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A Journey
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The memoirs of Tony Blair - a worldwide publishing sensation

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Tony Blair was born in Edinburgh in 1953. He became MP for Sedgefield in 1983, leader of the Labour Party in 1994, and was prime minister of the United Kingdom from May 1997 to June 2007. Since leaving Downing Street, Tony Blair has served as the Quartet Representative to the Middle East, working with the Palestinians on behalf of the USA, UN, Russia and EU to prepare for statehood as part of the international community's effort to secure peace. In May 2008 he launched the Tony Blair Faith Foundation which promotes respect and understanding between the major religions and makes the case for faith as a force for good in the modern world. His Africa Governance Initiative works with leaders and their governmentson policy delivery and attracting sustainable investment in Rwanda, Sierra Leone and Liberia. As the first major head of government to bring climate change to the top of the international political agenda at the 2005 G8 summit, Tony Blair works with world leaders to build consensus on an international climate policy framework. In recognition of his debt to the North East of England, he has launched The Tony Blair Sports Foundation, to increase opportunities for young pe

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Critics who dubbed Britain's ex-prime minister "Tony Blur" for his allegedly substance-free politics swaddled in gauzy PR won't have their minds changed by this nebulous memoir. Blair's brief for his "ground-breaking" New Labour platform reads like a marketing plan: it's all about middle-class "aspiration," "focusing on the developing tastes of consumers," and "modernization," the glossed-over particulars being a muddle of small-bore education, health-care and law-and-order initiatives. The Iraq War is a similar "battle between modernizers and reactionaries," according to Blair's high-minded justification, a battle which would have gone well but for the meddling of Al Qaeda and Iran. He writes like an ad executive-"it had to be dignified, it had to be different, and it had to be Diana," he says of the laudably "modern" princess's funeral-but his candor can be bracing. He paints comic scenes of excruciating audiences with dull dignitaries and the weekly torment of Prime Minister's Questions, is nakedly spiteful toward his Labour rival and successor Gordon Brown, and never hides his preoccupation with image-crafting and media relations. ("Look like a prime minister," he reminds himself on election night.) Blair reveals himself to be savvy, charming, and sometimes earnest and impassioned, but never quite a statesman. (Sept. 2) (c) Copyright PWxyz, LLC. All rights reserved.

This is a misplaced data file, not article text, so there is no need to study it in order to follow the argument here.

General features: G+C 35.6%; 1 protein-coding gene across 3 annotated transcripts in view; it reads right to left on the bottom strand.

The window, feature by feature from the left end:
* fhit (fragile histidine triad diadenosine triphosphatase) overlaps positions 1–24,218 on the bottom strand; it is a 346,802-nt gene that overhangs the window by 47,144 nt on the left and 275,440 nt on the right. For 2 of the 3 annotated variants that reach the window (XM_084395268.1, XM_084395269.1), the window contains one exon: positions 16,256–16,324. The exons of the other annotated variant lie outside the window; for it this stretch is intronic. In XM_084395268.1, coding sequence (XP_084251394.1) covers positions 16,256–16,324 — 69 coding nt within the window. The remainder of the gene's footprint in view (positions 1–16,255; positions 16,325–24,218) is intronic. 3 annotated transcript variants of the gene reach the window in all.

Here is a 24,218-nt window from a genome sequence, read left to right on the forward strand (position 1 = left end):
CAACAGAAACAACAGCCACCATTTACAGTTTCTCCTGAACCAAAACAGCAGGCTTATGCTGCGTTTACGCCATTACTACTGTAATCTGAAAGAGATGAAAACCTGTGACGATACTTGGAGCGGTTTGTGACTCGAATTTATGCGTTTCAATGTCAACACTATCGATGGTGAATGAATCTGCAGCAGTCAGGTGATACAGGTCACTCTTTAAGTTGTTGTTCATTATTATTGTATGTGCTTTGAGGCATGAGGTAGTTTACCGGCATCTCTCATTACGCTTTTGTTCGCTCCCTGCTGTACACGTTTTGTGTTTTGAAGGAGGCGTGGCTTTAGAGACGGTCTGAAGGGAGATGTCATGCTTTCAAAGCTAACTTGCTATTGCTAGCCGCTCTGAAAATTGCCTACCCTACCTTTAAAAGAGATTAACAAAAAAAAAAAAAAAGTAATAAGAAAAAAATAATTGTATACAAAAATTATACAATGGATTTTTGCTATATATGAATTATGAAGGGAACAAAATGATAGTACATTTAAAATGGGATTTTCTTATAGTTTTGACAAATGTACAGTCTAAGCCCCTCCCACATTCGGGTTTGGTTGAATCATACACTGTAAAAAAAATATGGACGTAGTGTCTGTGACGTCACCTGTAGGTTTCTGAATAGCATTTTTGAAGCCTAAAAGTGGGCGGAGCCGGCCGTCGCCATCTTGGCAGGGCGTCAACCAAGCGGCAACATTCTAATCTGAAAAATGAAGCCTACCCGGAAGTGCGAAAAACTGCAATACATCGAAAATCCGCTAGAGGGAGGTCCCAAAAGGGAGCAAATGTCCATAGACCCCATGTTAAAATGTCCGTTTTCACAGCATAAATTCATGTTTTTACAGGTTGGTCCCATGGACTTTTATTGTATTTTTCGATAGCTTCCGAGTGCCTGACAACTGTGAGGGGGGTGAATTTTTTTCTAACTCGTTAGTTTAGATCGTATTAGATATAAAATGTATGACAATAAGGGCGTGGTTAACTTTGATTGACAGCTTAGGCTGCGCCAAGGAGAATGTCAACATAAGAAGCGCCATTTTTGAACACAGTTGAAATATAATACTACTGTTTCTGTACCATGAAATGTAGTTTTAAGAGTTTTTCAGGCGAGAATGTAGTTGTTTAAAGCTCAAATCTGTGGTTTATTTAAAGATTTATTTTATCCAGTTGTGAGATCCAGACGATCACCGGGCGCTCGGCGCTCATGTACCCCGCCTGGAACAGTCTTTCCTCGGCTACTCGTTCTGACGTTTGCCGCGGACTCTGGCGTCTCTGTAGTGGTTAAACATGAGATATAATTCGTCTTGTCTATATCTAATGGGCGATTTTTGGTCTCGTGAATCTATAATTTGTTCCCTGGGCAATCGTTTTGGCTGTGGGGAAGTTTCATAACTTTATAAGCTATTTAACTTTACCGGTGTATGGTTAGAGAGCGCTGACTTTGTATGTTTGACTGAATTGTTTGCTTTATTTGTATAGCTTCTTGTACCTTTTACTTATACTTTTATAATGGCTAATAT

Britain's former prime minister candidly describes critical chapters from his leadership, including the decision to "stand shoulder to shoulder" with America after 9/11 and military engagements in Kosovo, Afghanistan, and Iraq. (LJ Xpress Reviews, 4/23/10) (c) Copyright 2011. Library Journals LLC, a wholly owned subsidiary of Media Source, Inc. No redistribution permitted.

"Written in a congenial style peppered with slang and gossipy asides. At one moment he is the bloke in the pub. The next, he is Churchill" -- Ben MacIntyre * The Times * "This is a more honest political memoir than most and more open in many respects than I had anticipated. He is compellingly candid about how scared he was when he first became prime minister . . . He is unusually direct about his calculations, even when they don't reflect well on him . . . He admits to stretching the truth beyond `breaking point' to secure a settlement in Northern Ireland. Even when the lies are told in a noble cause, few politicians are honest enough to admit that they sometimes feel compelled to be deceivers" -- Andrew Rawnsley * The Observer * "He is by turns outspoken, provocative, unrepentant, often serious, sometimes funny" -- David Frost * Al Jazeera * "Tony Blair's memoir is part psychodrama, part treatise on the frustrations of leadership in a modern democracy . . . The book's broader purpose is to preserve his legacy, settling scores, justifying the war against Iraq, and mounting a defiant plea to his party to keep faith with New Labour . . . Blair comes across as likable, if manipulative; capable of dissembling while wonderfully fluent; in short, a brilliant modern politician" -- Lionel Barber * Financial Times * "Will certainly become a bestseller" -- Robert McCrum * The Observer *

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